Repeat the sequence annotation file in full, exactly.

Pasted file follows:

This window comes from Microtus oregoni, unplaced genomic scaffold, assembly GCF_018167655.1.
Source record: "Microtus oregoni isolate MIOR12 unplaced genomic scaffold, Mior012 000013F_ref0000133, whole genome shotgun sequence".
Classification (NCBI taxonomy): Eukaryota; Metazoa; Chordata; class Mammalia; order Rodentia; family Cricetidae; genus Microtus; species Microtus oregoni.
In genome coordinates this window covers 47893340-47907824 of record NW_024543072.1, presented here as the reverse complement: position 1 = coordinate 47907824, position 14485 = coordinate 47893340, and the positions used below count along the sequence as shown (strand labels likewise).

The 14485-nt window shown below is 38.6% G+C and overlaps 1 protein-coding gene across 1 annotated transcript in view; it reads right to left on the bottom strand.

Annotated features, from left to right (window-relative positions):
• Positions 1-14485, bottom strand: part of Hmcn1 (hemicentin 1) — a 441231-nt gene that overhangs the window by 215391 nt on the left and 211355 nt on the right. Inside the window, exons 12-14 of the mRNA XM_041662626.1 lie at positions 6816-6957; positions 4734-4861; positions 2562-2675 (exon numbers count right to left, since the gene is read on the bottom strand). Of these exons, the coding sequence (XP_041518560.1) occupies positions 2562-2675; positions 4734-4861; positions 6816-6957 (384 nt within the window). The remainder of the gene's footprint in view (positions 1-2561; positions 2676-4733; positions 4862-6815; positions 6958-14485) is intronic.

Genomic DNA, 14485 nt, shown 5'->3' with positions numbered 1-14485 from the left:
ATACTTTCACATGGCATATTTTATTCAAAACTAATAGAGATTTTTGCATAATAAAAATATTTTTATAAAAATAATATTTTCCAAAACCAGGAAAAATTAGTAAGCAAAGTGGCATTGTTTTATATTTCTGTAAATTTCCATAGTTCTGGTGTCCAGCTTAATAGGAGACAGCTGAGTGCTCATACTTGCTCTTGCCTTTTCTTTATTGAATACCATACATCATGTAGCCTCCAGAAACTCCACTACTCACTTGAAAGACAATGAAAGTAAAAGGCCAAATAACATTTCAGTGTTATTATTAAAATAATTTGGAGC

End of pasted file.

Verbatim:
This window comes from Microtus oregoni, unplaced genomic scaffold, assembly GCF_018167655.1.
Source record: "Microtus oregoni isolate MIOR12 unplaced genomic scaffold, Mior012 000013F_ref0000133, whole genome shotgun sequence".
Classification (NCBI taxonomy): Eukaryota; Metazoa; Chordata; class Mammalia; order Rodentia; family Cricetidae; genus Microtus; species Microtus oregoni.
In genome coordinates this window covers 47893340-47907824 of record NW_024543072.1, presented here as the reverse complement: position 1 = coordinate 47907824, position 14485 = coordinate 47893340, and the positions used below count along the sequence as shown (strand labels likewise).

The 14485-nt window shown below is 38.6% G+C and overlaps 1 protein-coding gene across 1 annotated transcript in view; it reads right to left on the bottom strand.

Annotated features, from left to right (window-relative positions):
• Positions 1-14485, bottom strand: part of Hmcn1 (hemicentin 1) — a 441231-nt gene that overhangs the window by 215391 nt on the left and 211355 nt on the right. Inside the window, exons 12-14 of the mRNA XM_041662626.1 lie at positions 6816-6957; positions 4734-4861; positions 2562-2675 (exon numbers count right to left, since the gene is read on the bottom strand). Of these exons, the coding sequence (XP_041518560.1) occupies positions 2562-2675; positions 4734-4861; positions 6816-6957 (384 nt within the window). The remainder of the gene's footprint in view (positions 1-2561; positions 2676-4733; positions 4862-6815; positions 6958-14485) is intronic.

Genomic DNA, 14485 nt, shown 5'->3' with positions numbered 1-14485 from the left:
ATACTTTCACATGGCATATTTTATTCAAAACTAATAGAGATTTTTGCATAATAAAAATATTTTTATAAAAATAATATTTTCCAAAACCAGGAAAAATTAGTAAGCAAAGTGGCATTGTTTTATATTTCTGTAAATTTCCATAGTTCTGGTGTCCAGCTTAATAGGAGACAGCTGAGTGCTCATACTTGCTCTTGCCTTTTCTTTATTGAATACCATACATCATGTAGCCTCCAGAAACTCCACTACTCACTTGAAAGACAATGAAAGTAAAAGGCCAAATAACATTTCAGTGTTATTATTAAAATAATTTGGAGC